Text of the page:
Atomic Pulse

Diverse Voices in Peace and Security: Andrea Pimentel on the Importance of Latinx Perspectives and Mentorship

NTI is committed to highlighting and supporting diversity in the peace and security field. To recognize Hispanic Heritage Month, NTI’s communications intern Carla Montilla spoke with Andrea Pimentel about the importance of Latinx perspectives and mentorship. Andrea is the Program Manager at Women’s Action for New Directions where she oversees the En Voz Alta program, a mentorship program that helps Latina students with the knowledge, skills, and connections they need to enter the peace and security field with confidence.

 How did you get interested in the field of peace and security? 

My family moved to the U.S. when I was seven years old from Venezuela. Growing up, I watched the decline of our democratic institutions and how life got harder and harder for our extended family members and friends. Present day, on both sides of my family, virtually everyone has left.

While I was in college, this largely influenced my studies and extracurricular interests. I found myself constantly reading or discussing matters of security, democratic governance, politics, etc. It was during that time that I realized I wanted to build a career dedicated to fostering peace, stability, and security around the globe – now I just had to figure out how!

Why is it important to have more Latinx voices in the conversation about domestic and global security issues? 

As one of the fastest growing communities in the U.S., I don’t see how anyone could afford to say otherwise. I find it’s particularly critical that civil society, government, and private sector actors in peace and security reflect the diversity of our nation. It’s also smart. Diverse companies and organizations perform better. When it comes to matters of peace and security, I think it’s only wise to welcome talents and perspectives from all backgrounds with a range of life experiences. It’s best not to leave anything on the table or operate with blind spots when it comes to issues of security, domestic or global.

What has been most rewarding and most frustrating about your mission to bring more Hispanic women into the field?

One of the most rewarding aspects of my work with En Voz Alta has been watching the community grow and take on a life of its own, transcend the programming and infrastructure we have built.

Some of my favorite moments are when mentees spend time together outside of the program, share birthdays, life milestones, and build genuine friendships – in one case even become neighbors! I love receiving pictures and updates of mentors and mentees visiting each other, traveling to other states and countries. That’s been really special to see. And of course, when I’ve heard from a mentee that, with the support of the program, they were able to secure an interview, internship, full-time, and/or fellowship you realize the impact of the work. And then anytime a mentee shares that their overall confidence, optimism, and excitement improved in regard to navigating a career in this field, it is extraordinary. I could go on and on with this one, but I’ll stop there.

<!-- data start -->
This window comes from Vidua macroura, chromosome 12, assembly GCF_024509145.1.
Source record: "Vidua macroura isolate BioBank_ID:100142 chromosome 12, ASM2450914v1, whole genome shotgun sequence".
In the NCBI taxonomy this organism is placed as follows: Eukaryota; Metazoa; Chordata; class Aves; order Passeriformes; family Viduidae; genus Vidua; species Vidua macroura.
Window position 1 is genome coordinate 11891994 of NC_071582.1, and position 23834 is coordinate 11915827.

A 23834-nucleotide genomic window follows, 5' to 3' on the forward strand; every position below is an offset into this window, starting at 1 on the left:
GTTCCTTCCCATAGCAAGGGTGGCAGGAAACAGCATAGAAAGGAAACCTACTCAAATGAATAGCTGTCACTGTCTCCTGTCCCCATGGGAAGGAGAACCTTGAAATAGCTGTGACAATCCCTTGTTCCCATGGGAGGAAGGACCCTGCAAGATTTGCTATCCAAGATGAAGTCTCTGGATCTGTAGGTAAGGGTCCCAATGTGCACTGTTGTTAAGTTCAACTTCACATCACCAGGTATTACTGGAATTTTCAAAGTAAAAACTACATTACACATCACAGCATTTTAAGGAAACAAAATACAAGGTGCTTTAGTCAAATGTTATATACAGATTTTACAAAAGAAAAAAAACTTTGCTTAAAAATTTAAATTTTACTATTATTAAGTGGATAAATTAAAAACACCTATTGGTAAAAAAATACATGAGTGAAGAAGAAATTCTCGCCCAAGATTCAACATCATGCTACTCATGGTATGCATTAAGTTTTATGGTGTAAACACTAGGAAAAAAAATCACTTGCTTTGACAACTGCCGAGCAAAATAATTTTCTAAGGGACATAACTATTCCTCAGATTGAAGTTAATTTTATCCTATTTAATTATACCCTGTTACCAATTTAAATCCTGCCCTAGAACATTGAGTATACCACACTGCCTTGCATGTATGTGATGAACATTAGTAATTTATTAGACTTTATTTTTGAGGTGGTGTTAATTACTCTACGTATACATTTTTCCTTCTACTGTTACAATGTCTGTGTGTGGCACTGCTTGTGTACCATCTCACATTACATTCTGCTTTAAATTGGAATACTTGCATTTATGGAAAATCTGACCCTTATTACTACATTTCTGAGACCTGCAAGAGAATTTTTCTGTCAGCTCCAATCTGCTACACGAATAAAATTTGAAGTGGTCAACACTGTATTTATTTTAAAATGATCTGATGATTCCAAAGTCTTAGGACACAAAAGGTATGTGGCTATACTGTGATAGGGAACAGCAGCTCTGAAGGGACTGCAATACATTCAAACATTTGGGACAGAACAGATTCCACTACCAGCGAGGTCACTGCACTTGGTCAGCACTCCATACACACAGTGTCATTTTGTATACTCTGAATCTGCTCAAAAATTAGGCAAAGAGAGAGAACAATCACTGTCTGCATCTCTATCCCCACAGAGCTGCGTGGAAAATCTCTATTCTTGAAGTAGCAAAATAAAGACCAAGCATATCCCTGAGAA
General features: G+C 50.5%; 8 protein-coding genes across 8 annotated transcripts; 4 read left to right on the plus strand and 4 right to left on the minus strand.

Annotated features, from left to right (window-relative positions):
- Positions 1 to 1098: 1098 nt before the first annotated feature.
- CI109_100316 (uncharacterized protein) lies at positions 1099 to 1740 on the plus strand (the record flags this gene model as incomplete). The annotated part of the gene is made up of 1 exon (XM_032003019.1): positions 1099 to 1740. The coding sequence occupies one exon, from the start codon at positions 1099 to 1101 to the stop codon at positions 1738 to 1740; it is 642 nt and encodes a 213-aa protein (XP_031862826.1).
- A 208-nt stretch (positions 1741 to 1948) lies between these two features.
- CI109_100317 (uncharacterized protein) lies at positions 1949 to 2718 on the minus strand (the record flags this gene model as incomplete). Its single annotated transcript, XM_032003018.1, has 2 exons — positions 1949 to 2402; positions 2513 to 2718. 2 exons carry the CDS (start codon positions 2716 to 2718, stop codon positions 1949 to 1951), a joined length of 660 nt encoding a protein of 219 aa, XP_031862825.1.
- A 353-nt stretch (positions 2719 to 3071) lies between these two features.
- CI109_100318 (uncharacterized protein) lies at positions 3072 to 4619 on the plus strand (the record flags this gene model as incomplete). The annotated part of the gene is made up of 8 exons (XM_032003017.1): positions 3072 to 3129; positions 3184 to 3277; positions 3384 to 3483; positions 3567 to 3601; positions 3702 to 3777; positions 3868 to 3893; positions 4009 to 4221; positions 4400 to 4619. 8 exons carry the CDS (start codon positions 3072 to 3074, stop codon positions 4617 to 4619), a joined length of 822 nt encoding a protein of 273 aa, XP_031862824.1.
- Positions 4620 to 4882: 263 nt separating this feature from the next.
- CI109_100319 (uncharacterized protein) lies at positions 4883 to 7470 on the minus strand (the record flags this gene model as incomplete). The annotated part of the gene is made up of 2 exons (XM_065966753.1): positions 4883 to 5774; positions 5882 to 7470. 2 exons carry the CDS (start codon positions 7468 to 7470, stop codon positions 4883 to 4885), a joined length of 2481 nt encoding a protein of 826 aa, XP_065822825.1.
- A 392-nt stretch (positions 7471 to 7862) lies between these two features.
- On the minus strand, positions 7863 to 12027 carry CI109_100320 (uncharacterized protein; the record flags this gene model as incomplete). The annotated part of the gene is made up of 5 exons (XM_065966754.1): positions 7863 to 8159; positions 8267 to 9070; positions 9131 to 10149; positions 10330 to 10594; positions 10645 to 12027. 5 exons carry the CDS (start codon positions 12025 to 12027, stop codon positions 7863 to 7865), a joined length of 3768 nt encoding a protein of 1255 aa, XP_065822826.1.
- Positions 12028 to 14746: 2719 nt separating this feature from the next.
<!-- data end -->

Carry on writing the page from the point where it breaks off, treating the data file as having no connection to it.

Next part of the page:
Why is mentorship important in efforts to create more diversity? 

In our program, I’ve seen how mentorship has helped to build a community dedicated to opening doors and supporting young professionals in this space. So many wonderful mentors and program alums contributing however they can to support and improve upon the overall mentee’s experience. Mentorship is one of several tools to increase and retain diverse talent.

What can organizations in the nuclear and security field do to attract and retain diverse talent?

There are a lot of great people at a number of organizations dedicated to attracting and retaining diverse talent. My suggestion is to make room for them, listen to them, support their collaboration, and help fund them and their work.

What advice do you have for people in underrepresented communities who are interested in pursuing a career in peace and security but are unsure where to start?

I feel there are more resources and programs by the day! I’d advise them to reach out to organizations and people of interest and ask about existing programs or opportunities that they or partner organizations host. If you’re interested in learning more about someone’s experience, message them on LinkedIn and ask for 20 minutes of their time to hop on a call. The more you practice introducing yourself, articulating your interests, and asking questions, the better. There are so many people that want to lend a hand however they can. You’ll learn so much from them and yourself in the process.

Finally, where do you go to get the best Hispanic food in D.C.?

I always love an opportunity to go to La Cosecha and Arepazone!

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